Monday, 9 September 2013

Countdown to Lockdown: A Hardcore Journal



Countdown to Lockdown
Countdown to Lockdown: A Hardcore Journal
Mick Foley
 "As one of the most bizarre and fearless stars of wrestling in recent times, Mick is known for taking extraordinary risks to remain at the peak of his game. COUNTDOWN TO LOCKDOWN is a no-holds-barred, behind the scenes account of his mental and physical preparation for the TNA Lockdown - in many ways, the most important wrestling match of his career."

  Countdown to Lockdown is professional wrestler, Mick Foley’s, fourth (and so far, final) autobiography. It deals with his departure from the WWE and his initial run with rival company TNA. The book is a collection of Foley’s diary entries leading up to his steel cage match against Sting at the Lockdown pay-per-view.

  I’ve reviewed one of Foley’s books before, his first novel Tietam Brown, but this book is a completely different animal. The writing is nowhere near as tight as it was in his novel, Foley often jumps without warning from past to present tense and abandons stories halfway through, segueing into something completely different before returning later on, if at all. This lack of formality works perfectly though as, despite how it sounds, it flows incredibly naturally. Reading this book feels like you’re sitting next to Foley on the couch as he happily regales you with stories about his days in the ring. His jumps in subject matter mimic how conversation naturally flows, he is reminded of something and excitedly leaps into the next story following his train of thought.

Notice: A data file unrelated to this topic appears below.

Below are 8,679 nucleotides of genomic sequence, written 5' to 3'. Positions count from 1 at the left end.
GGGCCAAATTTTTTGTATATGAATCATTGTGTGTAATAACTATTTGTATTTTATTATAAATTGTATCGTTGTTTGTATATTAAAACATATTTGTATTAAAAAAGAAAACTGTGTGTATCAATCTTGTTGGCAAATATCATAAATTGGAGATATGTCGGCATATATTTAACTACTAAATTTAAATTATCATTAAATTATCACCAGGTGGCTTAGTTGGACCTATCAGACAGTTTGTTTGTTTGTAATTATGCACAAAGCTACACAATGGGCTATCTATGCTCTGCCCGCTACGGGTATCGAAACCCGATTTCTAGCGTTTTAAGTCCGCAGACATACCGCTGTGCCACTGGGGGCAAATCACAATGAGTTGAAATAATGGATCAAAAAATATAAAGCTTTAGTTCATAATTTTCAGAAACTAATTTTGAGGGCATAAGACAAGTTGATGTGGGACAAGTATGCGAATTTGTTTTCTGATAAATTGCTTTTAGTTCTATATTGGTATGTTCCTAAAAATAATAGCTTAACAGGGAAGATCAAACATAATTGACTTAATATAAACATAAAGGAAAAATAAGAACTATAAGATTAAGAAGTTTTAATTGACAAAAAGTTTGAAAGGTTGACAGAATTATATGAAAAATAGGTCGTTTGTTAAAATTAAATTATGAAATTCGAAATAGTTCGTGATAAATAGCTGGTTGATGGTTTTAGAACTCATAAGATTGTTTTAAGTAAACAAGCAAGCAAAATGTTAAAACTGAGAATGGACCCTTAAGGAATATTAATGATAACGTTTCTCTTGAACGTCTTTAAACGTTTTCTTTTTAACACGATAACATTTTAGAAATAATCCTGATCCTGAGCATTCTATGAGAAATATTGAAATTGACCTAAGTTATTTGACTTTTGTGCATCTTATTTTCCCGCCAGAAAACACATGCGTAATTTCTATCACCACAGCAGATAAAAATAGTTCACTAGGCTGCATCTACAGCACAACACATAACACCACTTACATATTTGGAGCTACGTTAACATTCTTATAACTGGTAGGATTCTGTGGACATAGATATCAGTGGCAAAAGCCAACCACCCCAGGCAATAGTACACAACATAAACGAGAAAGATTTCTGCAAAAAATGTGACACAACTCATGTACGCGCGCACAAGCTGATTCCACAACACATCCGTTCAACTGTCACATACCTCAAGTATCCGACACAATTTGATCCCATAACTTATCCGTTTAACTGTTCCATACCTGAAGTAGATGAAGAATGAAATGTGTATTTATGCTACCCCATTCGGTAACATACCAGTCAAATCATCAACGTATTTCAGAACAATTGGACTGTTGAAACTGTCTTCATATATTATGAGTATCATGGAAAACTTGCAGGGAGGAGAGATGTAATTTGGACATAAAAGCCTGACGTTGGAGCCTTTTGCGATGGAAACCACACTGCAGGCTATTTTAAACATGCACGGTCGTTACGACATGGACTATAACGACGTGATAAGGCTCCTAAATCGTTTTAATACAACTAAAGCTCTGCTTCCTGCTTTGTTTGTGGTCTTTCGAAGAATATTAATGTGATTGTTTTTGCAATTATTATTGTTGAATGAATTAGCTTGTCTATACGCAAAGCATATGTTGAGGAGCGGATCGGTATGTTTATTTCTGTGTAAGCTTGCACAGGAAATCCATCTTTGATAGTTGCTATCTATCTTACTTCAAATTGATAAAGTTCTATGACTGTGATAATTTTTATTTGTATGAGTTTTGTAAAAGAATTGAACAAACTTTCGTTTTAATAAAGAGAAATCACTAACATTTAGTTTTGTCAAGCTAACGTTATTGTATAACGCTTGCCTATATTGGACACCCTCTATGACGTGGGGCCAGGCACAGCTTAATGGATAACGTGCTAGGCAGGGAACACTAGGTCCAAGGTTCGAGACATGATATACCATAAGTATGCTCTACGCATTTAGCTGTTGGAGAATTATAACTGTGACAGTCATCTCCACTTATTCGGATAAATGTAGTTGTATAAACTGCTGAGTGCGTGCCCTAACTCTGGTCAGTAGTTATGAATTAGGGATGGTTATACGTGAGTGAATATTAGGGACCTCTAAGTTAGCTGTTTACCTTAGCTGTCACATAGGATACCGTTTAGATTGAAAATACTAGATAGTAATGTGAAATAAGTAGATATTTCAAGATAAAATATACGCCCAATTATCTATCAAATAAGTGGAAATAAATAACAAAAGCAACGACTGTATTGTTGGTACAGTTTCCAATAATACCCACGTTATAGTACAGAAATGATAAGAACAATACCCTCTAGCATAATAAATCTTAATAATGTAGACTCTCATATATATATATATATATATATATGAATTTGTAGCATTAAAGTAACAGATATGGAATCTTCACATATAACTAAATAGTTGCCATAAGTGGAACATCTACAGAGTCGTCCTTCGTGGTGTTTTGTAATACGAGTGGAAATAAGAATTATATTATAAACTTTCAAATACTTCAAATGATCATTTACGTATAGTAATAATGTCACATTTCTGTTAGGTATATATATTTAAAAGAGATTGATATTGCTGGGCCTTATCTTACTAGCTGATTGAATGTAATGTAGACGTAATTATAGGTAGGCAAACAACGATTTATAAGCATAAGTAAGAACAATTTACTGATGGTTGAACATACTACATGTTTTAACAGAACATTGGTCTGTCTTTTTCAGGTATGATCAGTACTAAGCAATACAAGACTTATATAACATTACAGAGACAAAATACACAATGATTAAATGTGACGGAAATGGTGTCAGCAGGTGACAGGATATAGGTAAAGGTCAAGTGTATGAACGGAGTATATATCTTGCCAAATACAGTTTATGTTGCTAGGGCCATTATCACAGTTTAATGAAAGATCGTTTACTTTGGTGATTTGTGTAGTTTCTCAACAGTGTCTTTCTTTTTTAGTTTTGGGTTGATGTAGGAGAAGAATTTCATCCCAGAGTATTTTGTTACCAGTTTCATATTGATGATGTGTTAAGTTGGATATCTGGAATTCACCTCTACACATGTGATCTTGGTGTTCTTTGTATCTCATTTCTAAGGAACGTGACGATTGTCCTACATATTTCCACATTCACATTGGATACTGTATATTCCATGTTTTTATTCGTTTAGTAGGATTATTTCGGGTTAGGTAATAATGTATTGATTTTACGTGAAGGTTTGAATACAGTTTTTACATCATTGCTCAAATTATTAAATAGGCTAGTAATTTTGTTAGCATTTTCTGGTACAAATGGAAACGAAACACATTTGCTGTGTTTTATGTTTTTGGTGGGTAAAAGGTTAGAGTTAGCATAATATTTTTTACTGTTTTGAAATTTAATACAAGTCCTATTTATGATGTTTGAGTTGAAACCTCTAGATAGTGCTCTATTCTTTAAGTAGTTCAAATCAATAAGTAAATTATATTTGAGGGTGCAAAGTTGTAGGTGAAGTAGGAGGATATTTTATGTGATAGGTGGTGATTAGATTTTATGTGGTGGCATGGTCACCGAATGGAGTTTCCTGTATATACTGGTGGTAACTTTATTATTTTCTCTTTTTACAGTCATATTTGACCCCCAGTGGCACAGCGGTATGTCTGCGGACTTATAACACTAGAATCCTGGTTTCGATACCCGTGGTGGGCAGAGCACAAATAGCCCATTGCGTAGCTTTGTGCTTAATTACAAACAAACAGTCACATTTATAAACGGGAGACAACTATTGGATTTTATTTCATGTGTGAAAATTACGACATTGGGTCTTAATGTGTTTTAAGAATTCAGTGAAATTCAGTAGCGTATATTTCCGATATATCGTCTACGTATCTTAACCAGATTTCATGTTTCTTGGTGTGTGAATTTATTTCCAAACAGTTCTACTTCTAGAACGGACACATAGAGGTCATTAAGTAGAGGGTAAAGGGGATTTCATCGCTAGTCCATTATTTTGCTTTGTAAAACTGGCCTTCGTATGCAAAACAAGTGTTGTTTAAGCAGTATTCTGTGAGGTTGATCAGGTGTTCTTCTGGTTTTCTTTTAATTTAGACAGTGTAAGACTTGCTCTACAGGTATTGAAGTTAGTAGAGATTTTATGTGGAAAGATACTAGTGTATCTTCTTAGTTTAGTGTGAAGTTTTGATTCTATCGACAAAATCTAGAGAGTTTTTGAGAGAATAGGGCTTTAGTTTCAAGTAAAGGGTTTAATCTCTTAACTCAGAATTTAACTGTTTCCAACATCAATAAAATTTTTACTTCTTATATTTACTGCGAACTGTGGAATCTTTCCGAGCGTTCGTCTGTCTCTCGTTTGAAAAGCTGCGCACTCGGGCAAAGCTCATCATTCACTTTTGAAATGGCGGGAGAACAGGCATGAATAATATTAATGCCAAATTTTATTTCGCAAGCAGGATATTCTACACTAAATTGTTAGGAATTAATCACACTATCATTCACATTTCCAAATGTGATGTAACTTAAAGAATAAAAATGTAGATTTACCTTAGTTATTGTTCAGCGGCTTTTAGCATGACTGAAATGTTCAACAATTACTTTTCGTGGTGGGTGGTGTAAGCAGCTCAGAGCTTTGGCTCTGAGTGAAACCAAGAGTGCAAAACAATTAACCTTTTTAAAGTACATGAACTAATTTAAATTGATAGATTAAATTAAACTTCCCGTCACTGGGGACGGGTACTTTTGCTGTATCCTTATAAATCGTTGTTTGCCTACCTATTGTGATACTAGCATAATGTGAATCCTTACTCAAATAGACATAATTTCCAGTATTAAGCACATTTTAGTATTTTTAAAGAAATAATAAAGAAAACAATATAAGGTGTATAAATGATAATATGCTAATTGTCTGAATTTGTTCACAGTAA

Outside of the journal entries the book is also peppered with more formal article-like chapters. These deal with a range of subjects, from the actual conversation between Foley and WWE chairman Vince McMahon that took place when Foley left the WWE, to the meeting between Foley and his idol, the singer Tori Amos and a incredibly well reasoned article about the use of steroids and other performance enhancing drugs, inspired by the tragic and sinister fate of fellow wrestler Chris Benoit. The steroid article in particular is a brilliant piece of writing, Foley himself is anti-steroid but his article brilliantly and concisely brings up a number of valid points from both sides of the debate and actually changed my mind about a lot of things.

  But of course, it’s the wrestling that will really draw the majority of people to this book and it delivers. From brilliant memoirs of matches to Foley’s critique of the rivalry with Sting leading into Lockdown and a generous helping of revealing info into the inner workings of the wrestling business.

  Obviously this is a book targeted at Wrestling fans, Foley doesn’t go out of his way to make the book accessible to those with no knowledge of the industry, but nor should he. He writes passionately and insightfully about the thing that he loves, I see no reason he should change that. If you’re not a Wrestling fan, you may find this one very alienating, but I’d still recommend you give it a try, like I said, Foley’s passion shines through and I’ve always felt that you can listen to someone talk about anything, even something you hate, as long as they talk about it with love.
  Wrestling fan or not, the stories in this book are definitely told with love and Foley’s damn good at telling them.
Mick Foley

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